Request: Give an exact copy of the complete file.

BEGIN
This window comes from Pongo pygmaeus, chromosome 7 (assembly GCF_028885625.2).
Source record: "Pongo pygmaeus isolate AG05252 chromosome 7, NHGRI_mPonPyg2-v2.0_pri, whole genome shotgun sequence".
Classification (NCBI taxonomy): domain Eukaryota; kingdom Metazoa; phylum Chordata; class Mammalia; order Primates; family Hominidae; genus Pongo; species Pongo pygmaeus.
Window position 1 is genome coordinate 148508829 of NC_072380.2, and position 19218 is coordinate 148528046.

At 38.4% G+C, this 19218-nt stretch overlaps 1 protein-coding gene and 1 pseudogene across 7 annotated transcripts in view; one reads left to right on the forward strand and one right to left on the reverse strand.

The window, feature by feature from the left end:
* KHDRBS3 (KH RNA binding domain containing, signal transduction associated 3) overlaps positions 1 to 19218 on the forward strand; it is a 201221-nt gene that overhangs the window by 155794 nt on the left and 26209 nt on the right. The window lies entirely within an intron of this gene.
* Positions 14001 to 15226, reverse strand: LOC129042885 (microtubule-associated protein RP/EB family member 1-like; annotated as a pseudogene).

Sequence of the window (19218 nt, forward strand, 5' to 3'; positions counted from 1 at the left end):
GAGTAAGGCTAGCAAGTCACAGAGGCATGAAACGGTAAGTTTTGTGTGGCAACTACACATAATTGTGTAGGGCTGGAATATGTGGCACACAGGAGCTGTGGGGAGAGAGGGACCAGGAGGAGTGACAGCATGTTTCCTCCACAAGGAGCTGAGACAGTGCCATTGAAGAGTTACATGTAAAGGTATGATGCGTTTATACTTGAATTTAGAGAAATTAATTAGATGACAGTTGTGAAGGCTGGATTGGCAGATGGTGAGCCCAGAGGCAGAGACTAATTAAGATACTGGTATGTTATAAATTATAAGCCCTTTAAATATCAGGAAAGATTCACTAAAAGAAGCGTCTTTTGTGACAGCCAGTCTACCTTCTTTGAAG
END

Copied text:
This window comes from Pongo pygmaeus, chromosome 7 (assembly GCF_028885625.2).
Source record: "Pongo pygmaeus isolate AG05252 chromosome 7, NHGRI_mPonPyg2-v2.0_pri, whole genome shotgun sequence".
Classification (NCBI taxonomy): domain Eukaryota; kingdom Metazoa; phylum Chordata; class Mammalia; order Primates; family Hominidae; genus Pongo; species Pongo pygmaeus.
Window position 1 is genome coordinate 148508829 of NC_072380.2, and position 19218 is coordinate 148528046.

At 38.4% G+C, this 19218-nt stretch overlaps 1 protein-coding gene and 1 pseudogene across 7 annotated transcripts in view; one reads left to right on the forward strand and one right to left on the reverse strand.

The window, feature by feature from the left end:
* KHDRBS3 (KH RNA binding domain containing, signal transduction associated 3) overlaps positions 1 to 19218 on the forward strand; it is a 201221-nt gene that overhangs the window by 155794 nt on the left and 26209 nt on the right. The window lies entirely within an intron of this gene.
* Positions 14001 to 15226, reverse strand: LOC129042885 (microtubule-associated protein RP/EB family member 1-like; annotated as a pseudogene).

Sequence of the window (19218 nt, forward strand, 5' to 3'; positions counted from 1 at the left end):
GAGTAAGGCTAGCAAGTCACAGAGGCATGAAACGGTAAGTTTTGTGTGGCAACTACACATAATTGTGTAGGGCTGGAATATGTGGCACACAGGAGCTGTGGGGAGAGAGGGACCAGGAGGAGTGACAGCATGTTTCCTCCACAAGGAGCTGAGACAGTGCCATTGAAGAGTTACATGTAAAGGTATGATGCGTTTATACTTGAATTTAGAGAAATTAATTAGATGACAGTTGTGAAGGCTGGATTGGCAGATGGTGAGCCCAGAGGCAGAGACTAATTAAGATACTGGTATGTTATAAATTATAAGCCCTTTAAATATCAGGAAAGATTCACTAAAAGAAGCGTCTTTTGTGACAGCCAGTCTACCTTCTTTGAAG